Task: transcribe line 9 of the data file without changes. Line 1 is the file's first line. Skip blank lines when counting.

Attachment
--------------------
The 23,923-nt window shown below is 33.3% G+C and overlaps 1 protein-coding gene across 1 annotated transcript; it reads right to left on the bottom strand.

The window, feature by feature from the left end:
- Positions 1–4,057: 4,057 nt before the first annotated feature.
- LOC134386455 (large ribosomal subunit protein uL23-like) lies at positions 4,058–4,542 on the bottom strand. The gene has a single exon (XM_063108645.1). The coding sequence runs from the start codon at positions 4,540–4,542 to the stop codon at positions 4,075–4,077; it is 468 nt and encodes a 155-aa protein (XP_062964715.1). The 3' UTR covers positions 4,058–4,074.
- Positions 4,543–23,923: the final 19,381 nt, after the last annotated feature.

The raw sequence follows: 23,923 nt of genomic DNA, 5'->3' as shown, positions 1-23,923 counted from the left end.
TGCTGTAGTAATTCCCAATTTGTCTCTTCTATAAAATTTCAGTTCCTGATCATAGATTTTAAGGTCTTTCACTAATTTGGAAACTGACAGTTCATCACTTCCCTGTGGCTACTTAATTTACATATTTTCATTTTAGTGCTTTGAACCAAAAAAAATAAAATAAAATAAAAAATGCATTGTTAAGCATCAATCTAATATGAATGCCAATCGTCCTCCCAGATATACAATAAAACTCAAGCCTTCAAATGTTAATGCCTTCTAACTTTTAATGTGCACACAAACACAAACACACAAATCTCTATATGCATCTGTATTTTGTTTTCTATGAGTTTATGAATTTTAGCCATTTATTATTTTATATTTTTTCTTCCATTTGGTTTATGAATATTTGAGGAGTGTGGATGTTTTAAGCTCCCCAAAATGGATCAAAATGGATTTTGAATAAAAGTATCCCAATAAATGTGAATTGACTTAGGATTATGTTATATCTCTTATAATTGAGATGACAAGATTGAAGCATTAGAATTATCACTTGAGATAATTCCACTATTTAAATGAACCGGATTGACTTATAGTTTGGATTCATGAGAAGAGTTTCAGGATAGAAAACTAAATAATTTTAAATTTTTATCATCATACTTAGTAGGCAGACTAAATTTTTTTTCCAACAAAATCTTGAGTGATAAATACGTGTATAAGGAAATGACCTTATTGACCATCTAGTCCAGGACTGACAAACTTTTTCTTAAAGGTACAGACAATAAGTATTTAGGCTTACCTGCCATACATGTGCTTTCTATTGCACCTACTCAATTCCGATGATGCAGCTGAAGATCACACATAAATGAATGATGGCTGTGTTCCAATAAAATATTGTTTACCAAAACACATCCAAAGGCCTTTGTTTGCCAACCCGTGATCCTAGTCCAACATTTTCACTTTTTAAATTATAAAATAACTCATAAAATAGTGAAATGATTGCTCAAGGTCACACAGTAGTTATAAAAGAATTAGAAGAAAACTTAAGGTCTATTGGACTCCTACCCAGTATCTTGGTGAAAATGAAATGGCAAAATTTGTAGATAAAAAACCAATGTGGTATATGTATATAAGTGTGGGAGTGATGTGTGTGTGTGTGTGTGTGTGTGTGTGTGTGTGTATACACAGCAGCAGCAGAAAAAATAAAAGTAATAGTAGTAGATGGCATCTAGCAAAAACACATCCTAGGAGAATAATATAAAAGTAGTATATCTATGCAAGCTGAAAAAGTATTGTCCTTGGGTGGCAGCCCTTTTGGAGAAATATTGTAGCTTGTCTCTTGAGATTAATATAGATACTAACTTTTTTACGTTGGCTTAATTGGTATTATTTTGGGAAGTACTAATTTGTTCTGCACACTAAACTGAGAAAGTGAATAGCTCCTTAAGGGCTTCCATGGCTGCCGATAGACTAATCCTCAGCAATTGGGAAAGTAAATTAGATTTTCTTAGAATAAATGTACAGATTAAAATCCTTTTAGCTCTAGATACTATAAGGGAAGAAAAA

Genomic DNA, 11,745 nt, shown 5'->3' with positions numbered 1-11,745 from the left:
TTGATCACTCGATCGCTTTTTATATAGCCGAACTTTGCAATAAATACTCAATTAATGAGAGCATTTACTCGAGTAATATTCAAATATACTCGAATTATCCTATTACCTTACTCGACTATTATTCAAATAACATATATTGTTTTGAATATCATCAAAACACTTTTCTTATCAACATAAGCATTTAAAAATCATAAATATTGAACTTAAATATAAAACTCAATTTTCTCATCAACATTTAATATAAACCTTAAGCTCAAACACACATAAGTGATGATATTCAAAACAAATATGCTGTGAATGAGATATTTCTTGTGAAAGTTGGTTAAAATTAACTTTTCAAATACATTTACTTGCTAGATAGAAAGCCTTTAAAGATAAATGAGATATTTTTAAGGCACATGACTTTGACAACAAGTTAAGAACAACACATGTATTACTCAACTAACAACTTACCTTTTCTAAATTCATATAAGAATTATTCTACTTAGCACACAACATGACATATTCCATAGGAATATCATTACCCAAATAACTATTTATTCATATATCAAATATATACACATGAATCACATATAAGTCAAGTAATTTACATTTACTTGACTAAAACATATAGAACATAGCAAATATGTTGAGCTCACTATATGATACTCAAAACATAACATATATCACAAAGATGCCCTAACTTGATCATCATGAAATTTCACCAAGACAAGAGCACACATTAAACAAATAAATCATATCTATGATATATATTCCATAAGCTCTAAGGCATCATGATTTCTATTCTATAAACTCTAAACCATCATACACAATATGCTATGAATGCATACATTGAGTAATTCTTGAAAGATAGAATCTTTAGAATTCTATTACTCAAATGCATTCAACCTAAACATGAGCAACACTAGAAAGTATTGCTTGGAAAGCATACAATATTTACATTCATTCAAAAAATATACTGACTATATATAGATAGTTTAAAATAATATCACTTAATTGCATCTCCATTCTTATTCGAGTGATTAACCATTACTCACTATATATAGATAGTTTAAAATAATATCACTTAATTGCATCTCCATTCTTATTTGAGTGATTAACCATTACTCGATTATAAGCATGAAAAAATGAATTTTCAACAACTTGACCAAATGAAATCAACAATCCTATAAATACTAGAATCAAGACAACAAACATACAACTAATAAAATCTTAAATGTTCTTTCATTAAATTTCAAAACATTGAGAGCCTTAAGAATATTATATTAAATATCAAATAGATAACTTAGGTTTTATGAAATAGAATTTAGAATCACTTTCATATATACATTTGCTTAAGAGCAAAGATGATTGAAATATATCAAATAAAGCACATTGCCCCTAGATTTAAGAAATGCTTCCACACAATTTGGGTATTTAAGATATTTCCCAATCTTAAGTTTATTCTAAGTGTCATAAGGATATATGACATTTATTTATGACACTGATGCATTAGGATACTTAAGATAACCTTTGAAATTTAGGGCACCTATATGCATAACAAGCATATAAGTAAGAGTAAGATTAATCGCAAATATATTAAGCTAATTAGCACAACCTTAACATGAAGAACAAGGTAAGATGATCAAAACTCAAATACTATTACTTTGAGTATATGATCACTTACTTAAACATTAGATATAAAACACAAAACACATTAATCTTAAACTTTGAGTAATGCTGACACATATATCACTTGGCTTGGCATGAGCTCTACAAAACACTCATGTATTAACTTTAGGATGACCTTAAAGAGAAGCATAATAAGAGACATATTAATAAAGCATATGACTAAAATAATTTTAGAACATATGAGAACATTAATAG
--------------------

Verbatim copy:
TTGATCACTCGATCGCTTTTTATATAGCCGAACTTTGCAATAAATACTCAATTAATGAGAGCATTTACTCGAGTAATATTCAAATATACTCGAATTATCCTATTACCTTACTCGACTATTATTCAAATAACATATATTGTTTTGAATATCATCAAAACACTTTTCTTATCAACATAAGCATTTAAAAATCATAAATATTGAACTTAAATATAAAACTCAATTTTCTCATCAACATTTAATATAAACCTTAAGCTCAAACACACATAAGTGATGATATTCAAAACAAATATGCTGTGAATGAGATATTTCTTGTGAAAGTTGGTTAAAATTAACTTTTCAAATACATTTACTTGCTAGATAGAAAGCCTTTAAAGATAAATGAGATATTTTTAAGGCACATGACTTTGACAACAAGTTAAGAACAACACATGTATTACTCAACTAACAACTTACCTTTTCTAAATTCATATAAGAATTATTCTACTTAGCACACAACATGACATATTCCATAGGAATATCATTACCCAAATAACTATTTATTCATATATCAAATATATACACATGAATCACATATAAGTCAAGTAATTTACATTTACTTGACTAAAACATATAGAACATAGCAAATATGTTGAGCTCACTATATGATACTCAAAACATAACATATATCACAAAGATGCCCTAACTTGATCATCATGAAATTTCACCAAGACAAGAGCACACATTAAACAAATAAATCATATCTATGATATATATTCCATAAGCTCTAAGGCATCATGATTTCTATTCTATAAACTCTAAACCATCATACACAATATGCTATGAATGCATACATTGAGTAATTCTTGAAAGATAGAATCTTTAGAATTCTATTACTCAAATGCATTCAACCTAAACATGAGCAACACTAGAAAGTATTGCTTGGAAAGCATACAATATTTACATTCATTCAAAAAATATACTGACTATATATAGATAGTTTAAAATAATATCACTTAATTGCATCTCCATTCTTATTCGAGTGATTAACCATTACTCACTATATATAGATAGTTTAAAATAATATCACTTAATTGCATCTCCATTCTTATTTGAGTGATTAACCATTACTCGATTATAAGCATGAAAAAATGAATTTTCAACAACTTGACCAAATGAAATCAACAATCCTATAAATACTAGAATCAAGACAACAAACATACAACTAATAAAATCTTAAATGTTCTTTCATTAAATTTCAAAACATTGAGAGCCTTAAGAATATTATATTAAATATCAAATAGATAACTTAGGTTTTATGAAATAGAATTTAGAATCACTTTCATATATACATTTGCTTAAGAGCAAAGATGATTGAAATATATCAAATAAAGCACATTGCCCCTAGATTTAAGAAATGCTTCCACACAATTTGGGTATTTAAGATATTTCCCAATCTTAAGTTTATTCTAAGTGTCATAAGGATATATGACATTTATTTATGACACTGATGCATTAGGATACTTAAGATAACCTTTGAAATTTAGGGCACCTATATGCATAACAAGCATATAAGTAAGAGTAAGATTAATCGCAAATATATTAAGCTAATTAGCACAACCTTAACATGAAGAACAAGGTAAGATGATCAAAACTCAAATACTATTACTTTGAGTATATGATCACTTACTTAAACATTAGATATAAAACACAAAACACATTAATCTTAAACTTTGAGTAATGCTGACACATATATCACTTGGCTTGGCATGAGCTCTACAAAACACTCATGTATTAACTTTAGGATGACCTTAAAGAGAAGCATAATAAGAGACATATTAATAAAGCATATGACTAAAATAATTTTAGAACATATGAGAACATTAATAG